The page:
At the start of the Rio games, Olympic gymnast Gabby Douglas was in an odd spot. Four years earlier, she had grabbed gold after gold in London which led to her becoming a media darling with her own leotard line and reality TV show. But when she made the decision to go again, she never anticipated being the third man out in nearly every event. First time phenom Simone Biles became the unexpected headliner, while London teammate Aly Raisman became the number two. That left Gabby out of the all-around finals and with little else to do for most of the games but sit and watch.
She wasn’t sitting alone; she had two young teammates at her side. Two first-time, very excited teammates who were happy and animated on camera. Two perky teammates who were generous with the hugs, applause and cheers. Suddenly, the whole world saw Gabby Douglas as the jealous, ungrateful teammate with the bad attitude. Even worse, she was unpatriotic; something you simply can’t be at the Olympic games.
Social media and traditional media landed blow after blow until she had no choice but to publicly apologize and later defend her actions.
What did Gabby do that was so bad? She didn’t put her hand over her heart when the National Anthem was played during a medal ceremony. She didn’t stand up and applaud when her teammate won a medal. Mostly, she didn’t smile or cheer while on camera.
In the real world, we might think that the poor girl was under a lot of stress, trying to do her very best for team and country on the world’s biggest stage. We might think that, being older and more experienced, she wasn’t as enamored with the spectacle as her younger co-horts. We could think that she’s a shy person who prefers to offer her hugs in private, not with the entire world watching.
We could. . . but we didn’t because how we perceive things is often a bigger key to reputation than how things really are.
In the space of two days, Gabby Douglas went from admired and respected to disparaged and despised, all because we thought we knew what was going on. Then social media got in on the act and the perception became reality because 100 million people can’t be wrong.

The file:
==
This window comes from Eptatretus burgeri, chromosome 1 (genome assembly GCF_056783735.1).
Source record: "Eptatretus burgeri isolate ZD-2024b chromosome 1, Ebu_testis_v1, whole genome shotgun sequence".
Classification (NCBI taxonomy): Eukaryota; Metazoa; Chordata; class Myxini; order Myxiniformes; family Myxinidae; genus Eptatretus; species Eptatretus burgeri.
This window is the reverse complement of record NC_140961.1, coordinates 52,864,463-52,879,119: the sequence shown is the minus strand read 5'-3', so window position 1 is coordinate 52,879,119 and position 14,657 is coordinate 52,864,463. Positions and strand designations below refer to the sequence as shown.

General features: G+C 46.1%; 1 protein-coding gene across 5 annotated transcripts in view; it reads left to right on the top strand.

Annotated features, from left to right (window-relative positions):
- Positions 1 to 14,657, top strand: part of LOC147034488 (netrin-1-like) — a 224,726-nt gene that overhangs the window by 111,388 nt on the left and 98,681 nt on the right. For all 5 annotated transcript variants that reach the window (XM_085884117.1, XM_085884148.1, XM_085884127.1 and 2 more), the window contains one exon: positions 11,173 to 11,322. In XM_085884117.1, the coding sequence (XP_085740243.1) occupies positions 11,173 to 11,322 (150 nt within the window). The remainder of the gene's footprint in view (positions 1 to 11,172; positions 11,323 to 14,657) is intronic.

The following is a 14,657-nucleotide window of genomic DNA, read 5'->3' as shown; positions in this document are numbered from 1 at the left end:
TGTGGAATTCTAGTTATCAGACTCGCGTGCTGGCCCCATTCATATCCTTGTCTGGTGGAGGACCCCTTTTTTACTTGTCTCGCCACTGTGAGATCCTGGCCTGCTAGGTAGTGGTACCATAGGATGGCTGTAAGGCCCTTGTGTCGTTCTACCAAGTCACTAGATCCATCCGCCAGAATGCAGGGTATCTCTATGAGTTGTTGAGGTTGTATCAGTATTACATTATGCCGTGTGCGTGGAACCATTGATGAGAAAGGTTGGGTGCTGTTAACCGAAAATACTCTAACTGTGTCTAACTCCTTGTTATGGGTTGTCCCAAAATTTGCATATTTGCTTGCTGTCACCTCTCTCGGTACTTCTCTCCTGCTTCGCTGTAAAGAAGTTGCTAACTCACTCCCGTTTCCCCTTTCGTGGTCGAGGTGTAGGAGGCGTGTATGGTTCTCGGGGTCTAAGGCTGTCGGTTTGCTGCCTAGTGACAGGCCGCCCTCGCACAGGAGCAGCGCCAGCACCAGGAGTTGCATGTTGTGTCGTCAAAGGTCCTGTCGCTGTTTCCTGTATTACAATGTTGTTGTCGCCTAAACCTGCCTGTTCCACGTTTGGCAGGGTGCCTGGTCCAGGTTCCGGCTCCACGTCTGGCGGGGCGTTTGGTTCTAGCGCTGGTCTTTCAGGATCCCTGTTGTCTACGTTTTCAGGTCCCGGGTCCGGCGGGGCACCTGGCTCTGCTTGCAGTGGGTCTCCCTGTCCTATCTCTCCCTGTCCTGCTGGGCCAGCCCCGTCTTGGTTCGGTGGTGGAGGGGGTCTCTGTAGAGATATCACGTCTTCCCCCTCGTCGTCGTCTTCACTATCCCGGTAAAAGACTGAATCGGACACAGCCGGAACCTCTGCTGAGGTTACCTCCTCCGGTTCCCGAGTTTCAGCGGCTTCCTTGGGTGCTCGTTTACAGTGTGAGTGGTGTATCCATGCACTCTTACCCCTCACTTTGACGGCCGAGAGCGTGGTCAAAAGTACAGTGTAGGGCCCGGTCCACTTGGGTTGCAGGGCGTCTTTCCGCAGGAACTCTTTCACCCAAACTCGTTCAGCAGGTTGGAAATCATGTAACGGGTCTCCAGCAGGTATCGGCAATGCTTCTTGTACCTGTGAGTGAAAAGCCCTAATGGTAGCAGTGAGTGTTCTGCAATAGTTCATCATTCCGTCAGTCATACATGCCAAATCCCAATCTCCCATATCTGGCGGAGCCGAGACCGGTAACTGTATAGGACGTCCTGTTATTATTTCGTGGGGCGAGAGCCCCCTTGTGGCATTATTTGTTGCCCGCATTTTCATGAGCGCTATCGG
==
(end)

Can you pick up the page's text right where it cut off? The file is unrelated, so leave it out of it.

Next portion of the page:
Let’s look at this another way. If you had spent your entire life training for a life-changing experience, wouldn’t you be upset if things didn’t go your way? Your fault, your teammates fault, the fault of the rules – wouldn’t you feel awful watching others walk away with the prize? Of course you would! That doesn’t make you a bad person. I wonder if the public reaction would have been different if gymnasts from other countries had pushed Gabby out of the medal race instead of her own teammates. Would it be okay to frown and stay seated when China takes the gold?
The lesson here is that you can spend years developing a great reputation only to lose it all on a badly timed frown, laugh or discouraging word. Once that happens, it’s up to you to face the world and say loud and clear, “you’re wrong” and nothing more.
As Gabby Douglas put it, “I still love the people who love me. Still love them who hate me. I’m just going to stand on that.”
[Andy’s Take: This too shall pass. We live in an age where the social media lynch mob is anxious to find the next act to be offended by. The key here for Gabby is that her intentions are not clear cut. Maybe she’s more reserved than her teammates, maybe she hasn’t been taught to place her hand over her heart when the National Anthem is played. Her faux pas is just that, a misstep, not a disqualification. Heck, even our own POTUS has made the same blunder: http://www.snopes.com/politics/obama/anthem.asp and let’s not forgot the much bigger scandal that Michael Phelps recovered from: https://nypost.com/2016/08/12/michael-phelps-a-troubled-star-turned-olympic-legend/]